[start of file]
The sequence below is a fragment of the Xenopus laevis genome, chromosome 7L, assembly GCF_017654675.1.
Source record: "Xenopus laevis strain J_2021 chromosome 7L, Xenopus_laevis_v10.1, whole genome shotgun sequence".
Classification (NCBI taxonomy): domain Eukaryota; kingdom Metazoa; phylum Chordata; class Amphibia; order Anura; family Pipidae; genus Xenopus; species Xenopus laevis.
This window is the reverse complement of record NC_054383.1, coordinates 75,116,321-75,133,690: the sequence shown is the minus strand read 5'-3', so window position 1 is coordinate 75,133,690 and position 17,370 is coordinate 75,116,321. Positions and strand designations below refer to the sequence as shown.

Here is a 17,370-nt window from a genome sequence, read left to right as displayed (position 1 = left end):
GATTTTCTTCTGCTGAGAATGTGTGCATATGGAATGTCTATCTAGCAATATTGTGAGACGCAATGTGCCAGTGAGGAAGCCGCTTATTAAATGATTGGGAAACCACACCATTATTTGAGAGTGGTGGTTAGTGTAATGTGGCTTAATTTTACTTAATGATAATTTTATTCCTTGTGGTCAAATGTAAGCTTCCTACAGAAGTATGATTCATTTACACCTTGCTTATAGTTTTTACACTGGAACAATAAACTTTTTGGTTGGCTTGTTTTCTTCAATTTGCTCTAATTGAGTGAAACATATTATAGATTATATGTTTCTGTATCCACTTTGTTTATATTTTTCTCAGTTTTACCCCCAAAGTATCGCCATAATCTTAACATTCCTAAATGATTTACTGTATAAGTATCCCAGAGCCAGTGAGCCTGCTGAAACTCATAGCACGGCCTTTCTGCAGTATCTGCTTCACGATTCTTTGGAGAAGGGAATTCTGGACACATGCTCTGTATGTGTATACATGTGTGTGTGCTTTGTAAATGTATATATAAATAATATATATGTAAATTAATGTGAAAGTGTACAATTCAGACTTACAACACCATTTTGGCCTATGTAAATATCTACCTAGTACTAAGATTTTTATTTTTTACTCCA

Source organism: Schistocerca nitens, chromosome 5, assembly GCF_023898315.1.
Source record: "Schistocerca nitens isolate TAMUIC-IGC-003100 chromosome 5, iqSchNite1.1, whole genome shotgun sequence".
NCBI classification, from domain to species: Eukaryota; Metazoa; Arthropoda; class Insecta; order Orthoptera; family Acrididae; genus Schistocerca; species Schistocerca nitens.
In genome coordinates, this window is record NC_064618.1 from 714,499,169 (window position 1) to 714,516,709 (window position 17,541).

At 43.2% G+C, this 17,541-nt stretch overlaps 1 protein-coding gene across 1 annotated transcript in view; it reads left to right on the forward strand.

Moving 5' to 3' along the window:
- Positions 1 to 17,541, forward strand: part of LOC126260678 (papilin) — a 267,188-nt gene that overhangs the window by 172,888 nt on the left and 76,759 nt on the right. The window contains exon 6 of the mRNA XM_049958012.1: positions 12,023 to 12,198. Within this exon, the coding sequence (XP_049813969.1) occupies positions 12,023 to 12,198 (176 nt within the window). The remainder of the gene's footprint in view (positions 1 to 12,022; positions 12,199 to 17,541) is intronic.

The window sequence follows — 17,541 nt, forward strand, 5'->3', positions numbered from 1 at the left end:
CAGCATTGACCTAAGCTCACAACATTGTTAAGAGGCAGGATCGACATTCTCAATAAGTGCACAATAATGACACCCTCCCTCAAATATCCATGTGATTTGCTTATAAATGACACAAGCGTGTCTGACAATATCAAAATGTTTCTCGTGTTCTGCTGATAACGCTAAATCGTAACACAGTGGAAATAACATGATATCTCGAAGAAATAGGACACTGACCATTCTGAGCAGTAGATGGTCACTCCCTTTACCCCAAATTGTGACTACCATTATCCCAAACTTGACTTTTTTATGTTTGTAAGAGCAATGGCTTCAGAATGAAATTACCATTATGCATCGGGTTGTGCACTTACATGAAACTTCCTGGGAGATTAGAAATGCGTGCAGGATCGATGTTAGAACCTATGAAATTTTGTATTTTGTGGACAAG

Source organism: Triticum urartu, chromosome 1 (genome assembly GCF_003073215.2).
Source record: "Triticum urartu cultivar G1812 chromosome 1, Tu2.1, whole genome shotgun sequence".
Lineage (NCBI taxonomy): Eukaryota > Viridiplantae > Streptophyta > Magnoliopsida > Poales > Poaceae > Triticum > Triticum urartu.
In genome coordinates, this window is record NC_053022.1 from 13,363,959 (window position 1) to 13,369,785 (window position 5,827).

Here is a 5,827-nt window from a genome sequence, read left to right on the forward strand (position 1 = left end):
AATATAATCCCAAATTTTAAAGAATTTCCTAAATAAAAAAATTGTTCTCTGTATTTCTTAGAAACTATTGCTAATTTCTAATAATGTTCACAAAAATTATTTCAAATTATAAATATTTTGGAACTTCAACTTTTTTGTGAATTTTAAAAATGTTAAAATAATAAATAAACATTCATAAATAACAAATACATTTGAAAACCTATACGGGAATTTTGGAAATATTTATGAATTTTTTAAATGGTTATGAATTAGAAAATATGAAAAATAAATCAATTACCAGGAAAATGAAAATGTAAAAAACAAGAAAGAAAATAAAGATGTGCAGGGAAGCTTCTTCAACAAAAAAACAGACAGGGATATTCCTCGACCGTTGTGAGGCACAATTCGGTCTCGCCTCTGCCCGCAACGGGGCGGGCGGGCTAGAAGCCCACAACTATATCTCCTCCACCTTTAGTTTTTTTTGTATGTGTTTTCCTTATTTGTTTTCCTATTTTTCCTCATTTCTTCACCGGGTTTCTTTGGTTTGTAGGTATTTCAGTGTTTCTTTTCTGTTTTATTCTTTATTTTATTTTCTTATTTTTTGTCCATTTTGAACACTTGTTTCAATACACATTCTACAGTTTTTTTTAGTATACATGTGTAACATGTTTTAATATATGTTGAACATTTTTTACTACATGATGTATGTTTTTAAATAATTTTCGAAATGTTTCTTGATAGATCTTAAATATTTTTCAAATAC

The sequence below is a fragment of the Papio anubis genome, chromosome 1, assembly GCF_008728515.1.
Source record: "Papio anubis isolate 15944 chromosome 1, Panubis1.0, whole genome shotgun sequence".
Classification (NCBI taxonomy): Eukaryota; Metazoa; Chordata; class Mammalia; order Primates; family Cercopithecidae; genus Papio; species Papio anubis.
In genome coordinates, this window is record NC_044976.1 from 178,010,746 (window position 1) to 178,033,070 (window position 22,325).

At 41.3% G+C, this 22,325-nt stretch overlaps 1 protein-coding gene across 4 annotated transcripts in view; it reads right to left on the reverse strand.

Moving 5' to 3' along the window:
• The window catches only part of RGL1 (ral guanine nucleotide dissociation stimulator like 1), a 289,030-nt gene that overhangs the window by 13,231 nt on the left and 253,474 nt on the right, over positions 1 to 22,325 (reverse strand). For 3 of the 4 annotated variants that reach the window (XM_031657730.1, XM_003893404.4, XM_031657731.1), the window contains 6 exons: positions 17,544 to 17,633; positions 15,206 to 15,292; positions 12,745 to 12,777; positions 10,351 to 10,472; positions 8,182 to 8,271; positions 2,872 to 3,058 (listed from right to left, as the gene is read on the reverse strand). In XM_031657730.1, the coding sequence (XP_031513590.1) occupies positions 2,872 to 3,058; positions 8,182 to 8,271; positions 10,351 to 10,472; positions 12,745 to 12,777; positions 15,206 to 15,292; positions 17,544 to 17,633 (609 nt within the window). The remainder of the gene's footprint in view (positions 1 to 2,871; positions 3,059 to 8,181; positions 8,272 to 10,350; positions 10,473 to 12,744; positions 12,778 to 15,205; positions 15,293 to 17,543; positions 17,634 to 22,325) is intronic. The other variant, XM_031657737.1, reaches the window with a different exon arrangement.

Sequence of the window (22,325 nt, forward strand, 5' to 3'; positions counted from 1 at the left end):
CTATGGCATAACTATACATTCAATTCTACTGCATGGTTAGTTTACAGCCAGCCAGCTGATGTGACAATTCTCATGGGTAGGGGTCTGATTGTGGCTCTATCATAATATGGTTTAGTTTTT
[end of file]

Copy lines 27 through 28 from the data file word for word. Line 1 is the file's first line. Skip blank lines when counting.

Moving 5' to 3' along the window:
• The window catches only part of RGL1 (ral guanine nucleotide dissociation stimulator like 1), a 289,030-nt gene that overhangs the window by 13,231 nt on the left and 253,474 nt on the right, over positions 1 to 22,325 (reverse strand). For 3 of the 4 annotated variants that reach the window (XM_031657730.1, XM_003893404.4, XM_031657731.1), the window contains 6 exons: positions 17,544 to 17,633; positions 15,206 to 15,292; positions 12,745 to 12,777; positions 10,351 to 10,472; positions 8,182 to 8,271; positions 2,872 to 3,058 (listed from right to left, as the gene is read on the reverse strand). In XM_031657730.1, the coding sequence (XP_031513590.1) occupies positions 2,872 to 3,058; positions 8,182 to 8,271; positions 10,351 to 10,472; positions 12,745 to 12,777; positions 15,206 to 15,292; positions 17,544 to 17,633 (609 nt within the window). The remainder of the gene's footprint in view (positions 1 to 2,871; positions 3,059 to 8,181; positions 8,272 to 10,350; positions 10,473 to 12,744; positions 12,778 to 15,205; positions 15,293 to 17,543; positions 17,634 to 22,325) is intronic. The other variant, XM_031657737.1, reaches the window with a different exon arrangement.